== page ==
A young girl has retail chain Specsavers to thank after one of its optometrists discovered a life-threatening cyst near her brain during a free eye exam.
Micayla Clark, 11, from Whangaparaoa, was shopping for a new pair of frames last month when she opted to take a free eye exam, during which the optometrist noticed swelling behind the eyes.
Micayla was immediately referred to a specialist and after a slew of tests in hospital, doctors confirmed she had an 8cm cyst pressing on her brain that had likely been growing since birth.
Mum Kim said: "It could have been fatal. I could have lost my little girl.
"We were so worried and they didn't tell us anything because they didn't want us to worry before we had to.
"The whole experience brought up a lot of anxiety because my son Bradley had passed away in the same hospital ward six years earlier."
In 1995, when Bradley was just 8, he suffered a head injury during a soccer match.
Two weeks later, during an underwater breath-holding contest at a family pool party, he suffered severe brain damage as the result of a delayed concussion.
It took paramedics 8.5 minutes to resuscitate Bradley, who subsequently spent three weeks in a coma in hospital.
For the next 11 years, Bradley was wheelchair-bound and severely disabled until pneumonia took him.
Kim said: "It was awful and horrific. I didn't think Bradley would die.
"He was the most amazing boy. He spoke through his eyes.
"I always held out hope that one day he would speak to me and be normal again.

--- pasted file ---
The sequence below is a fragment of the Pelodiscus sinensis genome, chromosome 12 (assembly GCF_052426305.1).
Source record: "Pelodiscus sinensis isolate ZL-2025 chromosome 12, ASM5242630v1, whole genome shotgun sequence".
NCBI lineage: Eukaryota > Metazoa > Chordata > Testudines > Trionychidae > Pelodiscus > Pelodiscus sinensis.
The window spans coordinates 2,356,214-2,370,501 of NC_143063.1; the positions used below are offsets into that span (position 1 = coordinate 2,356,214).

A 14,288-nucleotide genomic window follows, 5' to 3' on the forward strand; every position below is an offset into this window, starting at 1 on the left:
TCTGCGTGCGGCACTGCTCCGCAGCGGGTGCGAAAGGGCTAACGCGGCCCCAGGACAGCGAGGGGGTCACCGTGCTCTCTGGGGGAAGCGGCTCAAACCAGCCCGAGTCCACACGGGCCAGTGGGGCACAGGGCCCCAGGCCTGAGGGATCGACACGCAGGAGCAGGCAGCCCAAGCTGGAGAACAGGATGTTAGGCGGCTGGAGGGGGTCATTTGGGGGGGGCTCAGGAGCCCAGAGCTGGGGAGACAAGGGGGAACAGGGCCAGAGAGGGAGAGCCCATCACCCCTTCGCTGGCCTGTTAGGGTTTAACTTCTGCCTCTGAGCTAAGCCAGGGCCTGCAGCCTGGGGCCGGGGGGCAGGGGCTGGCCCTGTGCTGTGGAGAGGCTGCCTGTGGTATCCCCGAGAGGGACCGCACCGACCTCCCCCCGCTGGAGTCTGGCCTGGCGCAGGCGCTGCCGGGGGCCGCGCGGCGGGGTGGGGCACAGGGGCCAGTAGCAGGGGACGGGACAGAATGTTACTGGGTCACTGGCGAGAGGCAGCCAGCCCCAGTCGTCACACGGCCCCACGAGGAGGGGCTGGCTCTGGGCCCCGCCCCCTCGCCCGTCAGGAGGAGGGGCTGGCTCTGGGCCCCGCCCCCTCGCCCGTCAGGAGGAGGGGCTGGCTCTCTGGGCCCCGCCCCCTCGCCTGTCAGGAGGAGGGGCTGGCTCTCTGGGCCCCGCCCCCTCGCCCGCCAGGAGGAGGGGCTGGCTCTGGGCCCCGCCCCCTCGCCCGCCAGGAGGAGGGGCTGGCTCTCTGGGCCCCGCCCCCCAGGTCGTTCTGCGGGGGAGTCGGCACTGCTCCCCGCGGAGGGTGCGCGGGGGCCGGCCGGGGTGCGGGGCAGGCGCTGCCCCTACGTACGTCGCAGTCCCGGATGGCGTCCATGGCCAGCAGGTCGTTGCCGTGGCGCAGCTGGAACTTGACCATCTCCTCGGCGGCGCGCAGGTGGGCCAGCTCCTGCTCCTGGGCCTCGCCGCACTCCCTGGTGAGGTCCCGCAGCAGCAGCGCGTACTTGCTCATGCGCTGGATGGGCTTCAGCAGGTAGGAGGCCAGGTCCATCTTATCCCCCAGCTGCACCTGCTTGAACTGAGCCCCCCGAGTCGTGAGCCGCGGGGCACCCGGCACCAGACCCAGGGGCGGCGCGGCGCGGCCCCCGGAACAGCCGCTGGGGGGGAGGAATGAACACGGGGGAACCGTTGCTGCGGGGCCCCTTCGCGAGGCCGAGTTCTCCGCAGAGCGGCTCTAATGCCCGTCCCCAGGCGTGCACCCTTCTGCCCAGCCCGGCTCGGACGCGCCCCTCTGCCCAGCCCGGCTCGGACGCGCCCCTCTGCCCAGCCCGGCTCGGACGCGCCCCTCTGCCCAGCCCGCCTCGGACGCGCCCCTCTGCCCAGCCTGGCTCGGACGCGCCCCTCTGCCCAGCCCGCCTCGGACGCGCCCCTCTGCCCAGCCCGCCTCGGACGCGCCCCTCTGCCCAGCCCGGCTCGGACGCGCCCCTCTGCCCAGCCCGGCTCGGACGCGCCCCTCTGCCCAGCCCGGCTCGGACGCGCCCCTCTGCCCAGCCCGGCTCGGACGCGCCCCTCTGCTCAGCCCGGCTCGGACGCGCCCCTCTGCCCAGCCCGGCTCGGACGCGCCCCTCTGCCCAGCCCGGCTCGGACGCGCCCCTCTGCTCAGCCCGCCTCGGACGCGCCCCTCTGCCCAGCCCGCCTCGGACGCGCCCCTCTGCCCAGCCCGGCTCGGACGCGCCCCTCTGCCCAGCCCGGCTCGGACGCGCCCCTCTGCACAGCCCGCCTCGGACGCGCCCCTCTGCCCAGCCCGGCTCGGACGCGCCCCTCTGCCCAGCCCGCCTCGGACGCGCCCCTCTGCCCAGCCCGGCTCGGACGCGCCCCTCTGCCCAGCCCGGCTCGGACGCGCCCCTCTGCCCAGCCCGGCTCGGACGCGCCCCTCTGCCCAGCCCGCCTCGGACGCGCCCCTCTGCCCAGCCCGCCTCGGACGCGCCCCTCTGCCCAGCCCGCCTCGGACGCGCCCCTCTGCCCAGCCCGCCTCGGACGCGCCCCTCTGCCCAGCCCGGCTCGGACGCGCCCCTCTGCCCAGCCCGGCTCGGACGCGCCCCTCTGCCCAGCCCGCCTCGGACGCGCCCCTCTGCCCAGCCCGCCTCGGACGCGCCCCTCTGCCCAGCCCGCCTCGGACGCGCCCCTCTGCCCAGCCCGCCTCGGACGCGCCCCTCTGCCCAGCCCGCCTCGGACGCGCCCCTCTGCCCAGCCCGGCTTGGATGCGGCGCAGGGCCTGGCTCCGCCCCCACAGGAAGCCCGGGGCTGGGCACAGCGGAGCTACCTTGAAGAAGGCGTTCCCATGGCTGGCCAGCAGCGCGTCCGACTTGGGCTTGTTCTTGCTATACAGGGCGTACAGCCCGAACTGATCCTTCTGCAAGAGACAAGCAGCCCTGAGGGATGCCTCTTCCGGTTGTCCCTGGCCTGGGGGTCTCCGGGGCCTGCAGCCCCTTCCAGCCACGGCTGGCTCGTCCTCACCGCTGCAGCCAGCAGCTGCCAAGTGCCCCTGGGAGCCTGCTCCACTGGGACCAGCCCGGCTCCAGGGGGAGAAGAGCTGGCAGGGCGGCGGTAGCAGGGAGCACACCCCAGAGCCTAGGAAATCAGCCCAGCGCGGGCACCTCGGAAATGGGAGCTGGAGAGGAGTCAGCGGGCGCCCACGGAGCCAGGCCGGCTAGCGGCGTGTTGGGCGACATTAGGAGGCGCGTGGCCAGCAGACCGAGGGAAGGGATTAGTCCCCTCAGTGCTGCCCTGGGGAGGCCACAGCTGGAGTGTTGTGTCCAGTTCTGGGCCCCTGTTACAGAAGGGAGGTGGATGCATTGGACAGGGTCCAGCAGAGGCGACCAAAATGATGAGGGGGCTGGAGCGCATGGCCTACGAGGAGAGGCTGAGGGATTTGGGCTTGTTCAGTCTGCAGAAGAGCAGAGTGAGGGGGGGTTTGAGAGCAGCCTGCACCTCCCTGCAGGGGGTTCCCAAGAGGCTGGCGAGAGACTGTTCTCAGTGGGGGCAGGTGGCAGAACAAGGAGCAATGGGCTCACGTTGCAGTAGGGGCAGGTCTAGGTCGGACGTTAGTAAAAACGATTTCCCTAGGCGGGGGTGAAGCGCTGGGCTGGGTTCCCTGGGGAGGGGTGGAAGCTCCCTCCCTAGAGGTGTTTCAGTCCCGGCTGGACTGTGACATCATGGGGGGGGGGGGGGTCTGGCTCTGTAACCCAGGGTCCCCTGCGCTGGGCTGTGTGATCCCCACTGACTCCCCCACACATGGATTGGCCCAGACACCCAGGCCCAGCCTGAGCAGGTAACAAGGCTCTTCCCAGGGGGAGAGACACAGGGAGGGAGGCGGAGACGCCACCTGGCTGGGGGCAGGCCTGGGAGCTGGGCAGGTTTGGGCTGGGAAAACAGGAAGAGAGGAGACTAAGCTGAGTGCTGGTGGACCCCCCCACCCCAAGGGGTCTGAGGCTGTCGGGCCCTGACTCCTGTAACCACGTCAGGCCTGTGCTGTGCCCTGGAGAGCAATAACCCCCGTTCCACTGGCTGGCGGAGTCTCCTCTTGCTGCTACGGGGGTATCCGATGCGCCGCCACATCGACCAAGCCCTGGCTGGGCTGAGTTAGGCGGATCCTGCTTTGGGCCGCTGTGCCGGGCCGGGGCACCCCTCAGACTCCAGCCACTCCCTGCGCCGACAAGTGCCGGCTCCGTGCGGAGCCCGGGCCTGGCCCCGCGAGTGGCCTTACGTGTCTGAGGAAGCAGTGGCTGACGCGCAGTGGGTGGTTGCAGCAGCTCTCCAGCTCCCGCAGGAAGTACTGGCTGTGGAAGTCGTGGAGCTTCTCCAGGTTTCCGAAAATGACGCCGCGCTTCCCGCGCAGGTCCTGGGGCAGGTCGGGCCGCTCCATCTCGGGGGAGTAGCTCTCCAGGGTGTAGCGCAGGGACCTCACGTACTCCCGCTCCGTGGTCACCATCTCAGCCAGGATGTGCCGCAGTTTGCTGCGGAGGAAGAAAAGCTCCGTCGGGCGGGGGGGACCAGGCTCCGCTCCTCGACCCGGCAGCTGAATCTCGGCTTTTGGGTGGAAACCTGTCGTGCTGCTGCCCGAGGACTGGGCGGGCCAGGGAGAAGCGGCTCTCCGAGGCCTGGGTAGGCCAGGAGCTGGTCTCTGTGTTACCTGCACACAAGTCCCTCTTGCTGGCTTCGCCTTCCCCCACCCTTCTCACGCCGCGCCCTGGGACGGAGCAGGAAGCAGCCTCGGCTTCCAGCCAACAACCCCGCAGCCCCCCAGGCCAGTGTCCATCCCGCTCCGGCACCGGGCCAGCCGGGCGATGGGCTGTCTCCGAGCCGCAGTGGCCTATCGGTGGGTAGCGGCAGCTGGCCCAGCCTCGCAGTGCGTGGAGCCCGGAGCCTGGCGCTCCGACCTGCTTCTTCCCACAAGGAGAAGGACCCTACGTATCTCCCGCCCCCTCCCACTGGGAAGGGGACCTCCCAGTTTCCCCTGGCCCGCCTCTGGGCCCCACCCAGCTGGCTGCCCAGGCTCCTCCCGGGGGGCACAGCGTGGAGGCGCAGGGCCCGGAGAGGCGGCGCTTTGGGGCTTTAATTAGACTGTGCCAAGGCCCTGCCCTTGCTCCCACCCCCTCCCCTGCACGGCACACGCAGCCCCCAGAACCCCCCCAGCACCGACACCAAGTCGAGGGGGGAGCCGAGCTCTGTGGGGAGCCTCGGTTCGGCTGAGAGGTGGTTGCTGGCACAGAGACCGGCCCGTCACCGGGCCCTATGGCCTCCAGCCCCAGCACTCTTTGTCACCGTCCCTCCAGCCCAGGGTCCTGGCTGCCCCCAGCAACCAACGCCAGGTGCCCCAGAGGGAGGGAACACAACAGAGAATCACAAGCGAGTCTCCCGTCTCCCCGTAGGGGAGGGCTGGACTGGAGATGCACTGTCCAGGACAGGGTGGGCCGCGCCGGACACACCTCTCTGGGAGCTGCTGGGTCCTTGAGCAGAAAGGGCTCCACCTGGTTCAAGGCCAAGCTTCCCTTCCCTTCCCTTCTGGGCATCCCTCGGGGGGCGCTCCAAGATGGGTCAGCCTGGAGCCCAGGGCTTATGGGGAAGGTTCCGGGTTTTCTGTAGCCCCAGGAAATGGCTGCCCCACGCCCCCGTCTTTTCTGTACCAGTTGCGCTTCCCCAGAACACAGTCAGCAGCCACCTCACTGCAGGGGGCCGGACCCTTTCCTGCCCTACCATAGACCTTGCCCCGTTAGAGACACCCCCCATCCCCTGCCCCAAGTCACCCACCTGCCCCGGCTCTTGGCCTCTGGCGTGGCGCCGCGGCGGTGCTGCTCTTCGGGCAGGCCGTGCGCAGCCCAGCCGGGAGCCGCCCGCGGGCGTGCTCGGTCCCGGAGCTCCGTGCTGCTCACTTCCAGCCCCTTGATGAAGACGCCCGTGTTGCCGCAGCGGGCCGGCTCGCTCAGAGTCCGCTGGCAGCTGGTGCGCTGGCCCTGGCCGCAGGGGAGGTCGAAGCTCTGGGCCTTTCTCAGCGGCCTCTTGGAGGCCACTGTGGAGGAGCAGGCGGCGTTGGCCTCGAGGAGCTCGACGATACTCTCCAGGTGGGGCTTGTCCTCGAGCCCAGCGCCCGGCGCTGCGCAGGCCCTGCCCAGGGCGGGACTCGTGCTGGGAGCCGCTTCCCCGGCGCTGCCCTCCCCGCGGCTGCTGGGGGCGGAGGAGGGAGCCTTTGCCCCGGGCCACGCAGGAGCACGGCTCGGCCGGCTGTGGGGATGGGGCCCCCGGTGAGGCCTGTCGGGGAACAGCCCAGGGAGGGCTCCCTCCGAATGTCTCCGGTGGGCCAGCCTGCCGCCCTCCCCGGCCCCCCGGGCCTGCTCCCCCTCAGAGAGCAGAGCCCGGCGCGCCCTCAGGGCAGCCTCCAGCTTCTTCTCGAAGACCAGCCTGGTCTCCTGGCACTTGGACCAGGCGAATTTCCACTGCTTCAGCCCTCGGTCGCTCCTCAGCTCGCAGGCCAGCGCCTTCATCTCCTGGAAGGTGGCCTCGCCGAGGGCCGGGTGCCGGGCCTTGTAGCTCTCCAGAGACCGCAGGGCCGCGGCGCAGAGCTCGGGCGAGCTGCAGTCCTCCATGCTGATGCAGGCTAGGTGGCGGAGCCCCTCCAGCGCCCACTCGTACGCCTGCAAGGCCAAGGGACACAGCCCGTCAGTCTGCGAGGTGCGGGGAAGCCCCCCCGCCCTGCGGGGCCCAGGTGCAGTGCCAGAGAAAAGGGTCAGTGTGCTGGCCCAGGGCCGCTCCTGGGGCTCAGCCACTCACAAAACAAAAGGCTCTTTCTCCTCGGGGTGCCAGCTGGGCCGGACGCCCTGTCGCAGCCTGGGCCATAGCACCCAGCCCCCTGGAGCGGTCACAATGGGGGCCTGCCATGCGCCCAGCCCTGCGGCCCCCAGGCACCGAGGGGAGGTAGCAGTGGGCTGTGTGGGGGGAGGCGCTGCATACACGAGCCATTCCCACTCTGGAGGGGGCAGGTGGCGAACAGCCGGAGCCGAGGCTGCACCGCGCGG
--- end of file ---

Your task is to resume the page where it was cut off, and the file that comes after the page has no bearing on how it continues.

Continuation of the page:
"My mum passed away that year too and I believe that the two of them are together watching over us. Something that day made us walk into Specsavers.
"I have a feeling that they were looking down on us."
Micayla had no idea that she'd even have the eye exam that day, but while out shopping with mum she decided to pop into Specsavers to browse for new frames. Having outgrown her bold blue ones, she decided to save up for a flashy red pair.
The exam was standard and completely free - routine for Micayla, who has worn glasses since she was 8. While the optometrist snapped photos of Micayla's retinas, she could tell immediately that something was not right.
There was significant swelling behind both of Micayla's eyes.
Kim said: "The optometrist, Shelley, referred us to a specialist and a week later we got a phone call from Greenlane Clinical Centre requesting to see Micayla the next day.
"On the phone, the receptionist said, 'Don't panic. If it was serious we'd need you in today.'
"They ran so many tests on Micayla and we were too busy to panic.
"It wasn't until we were transferred to the neurological ward at Starship hospital in Auckland, the same place where Bradley died, that an MRI showed the growth near her brain.
"It was too much for me to be back there. My husband Bruce had to hold Micayla's hand during the tests."
The diagnosis was a suprasellar subarachnoid cyst that had been pressing on her pituitary gland, the part of the brain that controls growth and development, among other things.
Micayla also had hydrocephalus, meaning her brain wasn't draining fluid properly.
Five days later, Micayla was wheeled into theatre where doctors drained the cyst by drilling holes in her skull.
Kim said: "They told me they would shave her head and drill some holes through her skull to drain the cyst, but it ended up being a lot more invasive than they originally thought.
"She came out with a big horseshoe-looking scar from where they went through-but that's got to mean good luck. It freaked me out because I was expecting little holes."
If the cyst does not drain completely, Micayla might have to undergo a second surgery where doctors will insert a shunt into her brain. Fortunately, it doesn't seem as if that will be the case.
Kim said: "She's amazing. She's not running around like she normally does, but she's taken everything in stride.
"She doesn't complain about anything except her chores."